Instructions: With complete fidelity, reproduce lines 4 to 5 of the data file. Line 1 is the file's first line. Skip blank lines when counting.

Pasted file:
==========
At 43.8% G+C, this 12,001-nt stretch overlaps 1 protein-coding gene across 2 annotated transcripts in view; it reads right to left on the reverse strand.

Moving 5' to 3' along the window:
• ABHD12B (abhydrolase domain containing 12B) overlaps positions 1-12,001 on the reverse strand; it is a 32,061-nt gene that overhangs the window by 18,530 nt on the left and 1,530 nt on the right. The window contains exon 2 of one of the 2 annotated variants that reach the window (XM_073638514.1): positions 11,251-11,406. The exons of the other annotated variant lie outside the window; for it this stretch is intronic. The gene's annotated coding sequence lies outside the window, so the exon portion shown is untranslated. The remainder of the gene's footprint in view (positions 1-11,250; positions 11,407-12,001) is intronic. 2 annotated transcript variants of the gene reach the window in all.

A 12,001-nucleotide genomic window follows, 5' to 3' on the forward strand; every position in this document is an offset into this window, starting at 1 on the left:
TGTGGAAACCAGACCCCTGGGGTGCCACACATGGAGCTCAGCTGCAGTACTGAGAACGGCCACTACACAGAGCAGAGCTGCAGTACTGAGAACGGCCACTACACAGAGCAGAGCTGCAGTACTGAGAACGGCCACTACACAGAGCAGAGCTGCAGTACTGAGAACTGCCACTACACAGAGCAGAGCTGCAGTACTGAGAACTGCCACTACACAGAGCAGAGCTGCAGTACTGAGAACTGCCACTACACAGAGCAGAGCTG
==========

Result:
A 12,001-nucleotide genomic window follows, 5' to 3' on the forward strand; every position in this document is an offset into this window, starting at 1 on the left:
TGTGGAAACCAGACCCCTGGGGTGCCACACATGGAGCTCAGCTGCAGTACTGAGAACGGCCACTACACAGAGCAGAGCTGCAGTACTGAGAACGGCCACTACACAGAGCAGAGCTGCAGTACTGAGAACGGCCACTACACAGAGCAGAGCTGCAGTACTGAGAACTGCCACTACACAGAGCAGAGCTGCAGTACTGAGAACTGCCACTACACAGAGCAGAGCTGCAGTACTGAGAACTGCCACTACACAGAGCAGAGCTG